International Women’s Day – Interview with Lindsey Taylor

International Women's Day

This International Women’s Day we are celebrating the women who make Ara successful. We’re proud to have a high percentage of women working for Ara; more than half of our managers are women. Read more about International Women’s Day here

Today, Lindsey Taylor shares her experience with us. Lindsey was previously Office Manager at our offices in Bristol. She made a career change to work with young people in Ara Gambling Service, and moved to Cornwall just before the COVID-19 lockdown began last year.

How are you finding your job in Ara Gambling Service?

I love it – I get to do research, and make a bit of a difference! Educating young people is really great – they come to the workshop and they’re just so interested. The feedback has been really good. I can’t believe it’s been a year already.

It was a big change for you to move to rural Cornwall and change career. On top of that, a global pandemic had just begun. What was that like?

It really was a big step! Funnily, I actually think the virus made it easier.  In normal life, we would have been out delivering workshops face to face, which is a bit nerve-wracking. But I’ve been able to learn the job at my own pace. My partner has been here, when normally he’d be off every month [travelling for his work], so that would have been quite hard. The pandemic has brought different pressures, but it has slowed things down – no driving around the country!

We’ve done so much in a year – it’s mad when you look back. First being here, with the sun out, those memories are coming back… I was really nervous about doing the job, as it’s very different to what I was doing before.

Before the pandemic began, your job would have entailed visiting young people in schools, colleges, sports clubs etc. Instead, almost everything has switched to online. How has this affected your work?

Doing it online has been a big experiment really. We didn’t know if it was going to work, but it did. The young people join from their own devices, with the cameras off – they talk more that way. The ones who are in the classroom talk through the teacher. Not being able to see them only really affects me; it doesn’t affect what they get out of it, I don’t think. I think they actually get more from it online because they can talk without being shy in front of their peers. We’ve had some really great feedback from teachers.

What is your favourite part of your job?

It’s great being part of the gambling team and sharing knowledge. Also, being able to teach people about problem gambling and delivering a really good workshop. When you get lots of questions from young people, it’s a satisfying feeling. Spreading awareness and the teaching element that I’d not done before is great.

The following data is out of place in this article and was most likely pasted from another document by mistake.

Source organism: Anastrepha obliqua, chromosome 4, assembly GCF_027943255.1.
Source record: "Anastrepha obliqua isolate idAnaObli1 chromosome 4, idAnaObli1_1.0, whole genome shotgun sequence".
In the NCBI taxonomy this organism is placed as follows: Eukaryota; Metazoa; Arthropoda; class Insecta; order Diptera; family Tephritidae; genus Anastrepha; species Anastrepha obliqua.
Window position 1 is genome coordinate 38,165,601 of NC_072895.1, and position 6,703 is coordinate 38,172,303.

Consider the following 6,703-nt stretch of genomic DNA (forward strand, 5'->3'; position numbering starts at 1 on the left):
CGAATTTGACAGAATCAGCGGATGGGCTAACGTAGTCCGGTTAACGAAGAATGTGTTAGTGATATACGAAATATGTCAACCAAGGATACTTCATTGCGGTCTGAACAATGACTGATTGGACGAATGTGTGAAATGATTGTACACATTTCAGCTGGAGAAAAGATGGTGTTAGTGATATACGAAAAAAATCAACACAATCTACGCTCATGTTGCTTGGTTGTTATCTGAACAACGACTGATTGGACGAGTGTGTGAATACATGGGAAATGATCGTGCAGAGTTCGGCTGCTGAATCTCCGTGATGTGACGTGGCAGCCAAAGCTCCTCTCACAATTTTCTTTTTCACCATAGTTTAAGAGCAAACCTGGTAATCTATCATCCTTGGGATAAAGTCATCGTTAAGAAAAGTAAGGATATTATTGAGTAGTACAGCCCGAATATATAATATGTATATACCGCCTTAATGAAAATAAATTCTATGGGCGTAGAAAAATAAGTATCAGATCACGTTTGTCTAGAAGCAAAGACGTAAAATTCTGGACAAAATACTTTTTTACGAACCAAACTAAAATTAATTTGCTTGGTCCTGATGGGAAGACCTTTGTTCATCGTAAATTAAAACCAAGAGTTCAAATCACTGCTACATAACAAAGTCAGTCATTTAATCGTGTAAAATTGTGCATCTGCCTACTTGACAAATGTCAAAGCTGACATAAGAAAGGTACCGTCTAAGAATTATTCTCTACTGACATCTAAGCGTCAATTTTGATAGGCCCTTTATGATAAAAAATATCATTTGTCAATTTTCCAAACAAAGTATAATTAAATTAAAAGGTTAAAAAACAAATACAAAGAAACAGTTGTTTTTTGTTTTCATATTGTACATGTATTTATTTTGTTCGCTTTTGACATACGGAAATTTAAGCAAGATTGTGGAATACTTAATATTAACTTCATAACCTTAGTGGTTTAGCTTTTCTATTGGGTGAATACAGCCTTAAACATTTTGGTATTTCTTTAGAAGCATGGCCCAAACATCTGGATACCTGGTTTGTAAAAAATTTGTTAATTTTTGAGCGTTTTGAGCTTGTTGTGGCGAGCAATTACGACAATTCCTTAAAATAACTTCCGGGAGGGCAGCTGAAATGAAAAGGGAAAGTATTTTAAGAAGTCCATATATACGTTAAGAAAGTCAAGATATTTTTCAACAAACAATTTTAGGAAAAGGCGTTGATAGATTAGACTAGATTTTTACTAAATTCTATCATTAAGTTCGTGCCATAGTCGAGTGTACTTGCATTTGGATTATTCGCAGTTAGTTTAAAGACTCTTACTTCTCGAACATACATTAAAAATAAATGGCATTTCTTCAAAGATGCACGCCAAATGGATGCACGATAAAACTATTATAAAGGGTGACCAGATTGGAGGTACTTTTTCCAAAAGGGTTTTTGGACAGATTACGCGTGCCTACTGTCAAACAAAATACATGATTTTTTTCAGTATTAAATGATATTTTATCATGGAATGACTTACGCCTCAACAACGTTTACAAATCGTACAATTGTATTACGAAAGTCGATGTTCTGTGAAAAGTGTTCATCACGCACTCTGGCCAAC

Have you faced any challenges during your work?

It’s been a different way of working. We’ve found a balance with it now. But probably the biggest is not really being able to speak to young people face to face. We’re getting to speak to them through the professionals, but we’re not getting to talk to them. I don’t know many people that age – any 11-19 year olds. So the main challenge is feeling like I know about the issues affecting young people, but I’m not really able to talk to as many as I’d have liked to.

The online workshops haven’t really been a challenge, since it has been easy to use, and professionals love it since they can work from home.

Working from home and having to be strict with myself has sometimes been challenging!

What are you looking forward to in your work?

I’m looking forward to being around young people in youth clubs and schools, and getting to know about young people’s culture. It’s changed so much from when I was a teenager with a lot more focus on online culture.

Being able to go into classrooms and talk to them, learn from them will be brilliant. Their brains are so creative and intelligent – some of the young people I spoke to in Exeter, 16,17 year olds were so articulate! Really bright, creative thinkers. It will be exciting to work with them in-person, and get those milestones of delivering to one thousand, two thousand and even more in the next few years.

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For ways to get in touch, please visit the Young People Service. We provide free workshops for young people and the professionals who work with them in Wales and the South West.

Our workshops teach education professionals how to recognise the risk factors, signs, impacts and symptoms of a gambling problem. We advise on how to talk to young people about problem gambling and where to seek help if they need it.